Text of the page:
Horn of Africa: Over 7 million children under the age of 5 are Currently malnourished

May 24, 2023

More than 7 million children under the age of 5 in Kenya, Ethiopia and Somalia are currently malnourished and are in need of urgent nutrition support according to UNICEF. In addition over 1.9 million children are at risk of dying from severe malnutrition.

This has been occasioned by the drought that has been termed as ‘the worst in 40 years’ which led to vulnerable communities losing cattle, crops, and entire livelihoods over the past three years of failed rains.

While the rains have brought some reprieve, it has also led to floods, leading to further displacement, increased risk of disease, livestock loss, and crop damage.

The flooding has deepened the vulnerability of populations already highly affected by the drought as the areas most affected by flooding and drought overlap.

As a consequence, the number of severely malnourished children seeking treatment in the first quarter of this year remains much higher than last year, and will likely remain high for quite a while.

On top of nutrition needs, extreme weather, insecurity, and scarcity have also had devastating consequences for women and children, worsening the risk of gender-based violence (GBV), sexual exploitation, and abuse.

Over the past 3 years, communities have been forced to take extreme measures to survive, with millions of children and families leaving their homes out of pure desperation in search of food and water. This crisis has deprived children of the essentials of childhood – having enough to eat, a home, safe water, and going to school.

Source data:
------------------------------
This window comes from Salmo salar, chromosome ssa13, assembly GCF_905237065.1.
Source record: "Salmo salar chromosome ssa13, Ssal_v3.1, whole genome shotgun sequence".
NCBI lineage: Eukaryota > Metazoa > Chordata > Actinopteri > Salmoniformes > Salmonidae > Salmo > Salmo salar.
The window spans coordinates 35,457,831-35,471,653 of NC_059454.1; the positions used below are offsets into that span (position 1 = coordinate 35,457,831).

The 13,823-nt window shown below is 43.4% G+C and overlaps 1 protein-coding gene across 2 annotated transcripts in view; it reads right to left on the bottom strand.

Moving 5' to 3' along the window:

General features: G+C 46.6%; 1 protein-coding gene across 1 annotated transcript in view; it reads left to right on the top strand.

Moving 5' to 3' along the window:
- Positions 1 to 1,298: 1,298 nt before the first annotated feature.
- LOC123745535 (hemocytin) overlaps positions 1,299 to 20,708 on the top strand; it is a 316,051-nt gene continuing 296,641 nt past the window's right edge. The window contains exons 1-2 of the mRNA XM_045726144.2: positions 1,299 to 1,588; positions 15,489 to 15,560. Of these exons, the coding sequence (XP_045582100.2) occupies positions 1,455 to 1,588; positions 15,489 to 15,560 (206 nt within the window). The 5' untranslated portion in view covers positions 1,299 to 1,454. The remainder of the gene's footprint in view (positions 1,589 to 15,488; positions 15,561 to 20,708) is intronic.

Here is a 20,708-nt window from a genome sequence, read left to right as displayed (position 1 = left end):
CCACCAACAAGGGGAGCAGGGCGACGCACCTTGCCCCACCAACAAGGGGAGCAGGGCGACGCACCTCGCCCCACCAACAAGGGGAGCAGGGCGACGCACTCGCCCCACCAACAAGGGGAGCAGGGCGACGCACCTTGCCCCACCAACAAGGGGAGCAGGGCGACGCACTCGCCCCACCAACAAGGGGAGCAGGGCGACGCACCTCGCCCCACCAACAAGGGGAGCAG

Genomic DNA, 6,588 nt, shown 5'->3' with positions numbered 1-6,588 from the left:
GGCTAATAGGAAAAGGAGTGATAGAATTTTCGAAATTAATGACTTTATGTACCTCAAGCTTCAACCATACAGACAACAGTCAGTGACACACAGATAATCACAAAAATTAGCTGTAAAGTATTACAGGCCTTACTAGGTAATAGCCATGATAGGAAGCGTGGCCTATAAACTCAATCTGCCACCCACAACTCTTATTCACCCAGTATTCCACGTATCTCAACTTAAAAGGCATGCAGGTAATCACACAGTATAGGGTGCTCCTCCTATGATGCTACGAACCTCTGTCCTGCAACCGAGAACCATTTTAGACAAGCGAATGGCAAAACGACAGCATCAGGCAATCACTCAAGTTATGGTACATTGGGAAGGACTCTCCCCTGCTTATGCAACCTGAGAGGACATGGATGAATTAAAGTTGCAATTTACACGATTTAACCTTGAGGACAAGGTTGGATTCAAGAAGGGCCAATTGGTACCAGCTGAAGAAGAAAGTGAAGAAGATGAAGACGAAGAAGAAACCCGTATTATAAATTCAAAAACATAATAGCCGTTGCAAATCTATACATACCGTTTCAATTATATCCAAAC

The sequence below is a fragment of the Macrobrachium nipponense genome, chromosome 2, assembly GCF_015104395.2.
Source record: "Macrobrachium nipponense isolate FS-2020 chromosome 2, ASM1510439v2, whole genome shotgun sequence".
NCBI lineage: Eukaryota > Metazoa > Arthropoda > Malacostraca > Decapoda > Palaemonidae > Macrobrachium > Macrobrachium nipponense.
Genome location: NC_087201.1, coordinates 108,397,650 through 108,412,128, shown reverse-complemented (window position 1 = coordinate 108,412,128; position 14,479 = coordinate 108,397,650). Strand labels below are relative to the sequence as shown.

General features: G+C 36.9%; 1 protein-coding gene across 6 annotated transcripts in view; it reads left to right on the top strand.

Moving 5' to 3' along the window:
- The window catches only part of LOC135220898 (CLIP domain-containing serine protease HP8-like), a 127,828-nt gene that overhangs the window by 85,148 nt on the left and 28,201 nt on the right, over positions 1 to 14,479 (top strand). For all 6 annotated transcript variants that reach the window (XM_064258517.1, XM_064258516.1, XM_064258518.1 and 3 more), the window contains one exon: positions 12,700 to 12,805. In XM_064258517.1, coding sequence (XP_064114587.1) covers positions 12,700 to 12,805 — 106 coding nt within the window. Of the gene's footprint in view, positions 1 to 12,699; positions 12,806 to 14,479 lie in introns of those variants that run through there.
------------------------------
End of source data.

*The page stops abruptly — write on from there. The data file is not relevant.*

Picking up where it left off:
In 2022, UNICEF and partners reached more than 2 million children and women in the Horn of Africa with essential life-saving health care services; provided services for the prevention of malnutrition to over 30 million children and mothers; treated almost 1.3 million children under 5 for severe acute malnutrition.

This year, UNICEF is appealing for US$759 million to provide life-saving support to 16.6 million people — including 12.2 million children — in Ethiopia, Kenya, and Somalia, a 39 percent increase compared to 2022.

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